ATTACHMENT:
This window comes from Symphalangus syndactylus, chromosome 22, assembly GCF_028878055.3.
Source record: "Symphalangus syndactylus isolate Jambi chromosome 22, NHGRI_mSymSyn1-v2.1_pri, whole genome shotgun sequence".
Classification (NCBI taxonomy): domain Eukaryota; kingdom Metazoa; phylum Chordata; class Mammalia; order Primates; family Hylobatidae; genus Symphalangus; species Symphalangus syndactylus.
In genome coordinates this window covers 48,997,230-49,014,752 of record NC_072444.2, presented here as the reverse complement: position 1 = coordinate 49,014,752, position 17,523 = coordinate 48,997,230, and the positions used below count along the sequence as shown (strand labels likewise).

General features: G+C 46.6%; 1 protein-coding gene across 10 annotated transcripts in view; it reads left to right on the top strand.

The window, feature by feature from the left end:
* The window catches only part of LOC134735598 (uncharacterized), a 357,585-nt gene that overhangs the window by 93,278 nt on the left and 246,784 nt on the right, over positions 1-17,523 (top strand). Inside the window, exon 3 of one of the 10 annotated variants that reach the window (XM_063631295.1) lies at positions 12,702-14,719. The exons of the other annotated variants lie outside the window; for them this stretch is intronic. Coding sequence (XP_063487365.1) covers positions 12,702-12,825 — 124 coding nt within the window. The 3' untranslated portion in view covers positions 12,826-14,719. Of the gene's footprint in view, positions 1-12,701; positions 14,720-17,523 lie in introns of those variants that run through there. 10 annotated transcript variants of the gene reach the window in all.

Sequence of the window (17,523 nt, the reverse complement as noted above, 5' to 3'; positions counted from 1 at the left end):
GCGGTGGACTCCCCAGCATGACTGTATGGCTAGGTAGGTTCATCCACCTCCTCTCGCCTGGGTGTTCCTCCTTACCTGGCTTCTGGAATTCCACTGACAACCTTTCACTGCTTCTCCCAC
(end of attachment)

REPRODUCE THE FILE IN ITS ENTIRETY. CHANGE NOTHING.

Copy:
This window comes from Symphalangus syndactylus, chromosome 22, assembly GCF_028878055.3.
Source record: "Symphalangus syndactylus isolate Jambi chromosome 22, NHGRI_mSymSyn1-v2.1_pri, whole genome shotgun sequence".
Classification (NCBI taxonomy): domain Eukaryota; kingdom Metazoa; phylum Chordata; class Mammalia; order Primates; family Hylobatidae; genus Symphalangus; species Symphalangus syndactylus.
In genome coordinates this window covers 48,997,230-49,014,752 of record NC_072444.2, presented here as the reverse complement: position 1 = coordinate 49,014,752, position 17,523 = coordinate 48,997,230, and the positions used below count along the sequence as shown (strand labels likewise).

General features: G+C 46.6%; 1 protein-coding gene across 10 annotated transcripts in view; it reads left to right on the top strand.

The window, feature by feature from the left end:
* The window catches only part of LOC134735598 (uncharacterized), a 357,585-nt gene that overhangs the window by 93,278 nt on the left and 246,784 nt on the right, over positions 1-17,523 (top strand). Inside the window, exon 3 of one of the 10 annotated variants that reach the window (XM_063631295.1) lies at positions 12,702-14,719. The exons of the other annotated variants lie outside the window; for them this stretch is intronic. Coding sequence (XP_063487365.1) covers positions 12,702-12,825 — 124 coding nt within the window. The 3' untranslated portion in view covers positions 12,826-14,719. Of the gene's footprint in view, positions 1-12,701; positions 14,720-17,523 lie in introns of those variants that run through there. 10 annotated transcript variants of the gene reach the window in all.

Sequence of the window (17,523 nt, the reverse complement as noted above, 5' to 3'; positions counted from 1 at the left end):
GCGGTGGACTCCCCAGCATGACTGTATGGCTAGGTAGGTTCATCCACCTCCTCTCGCCTGGGTGTTCCTCCTTACCTGGCTTCTGGAATTCCACTGACAACCTTTCACTGCTTCTCCCAC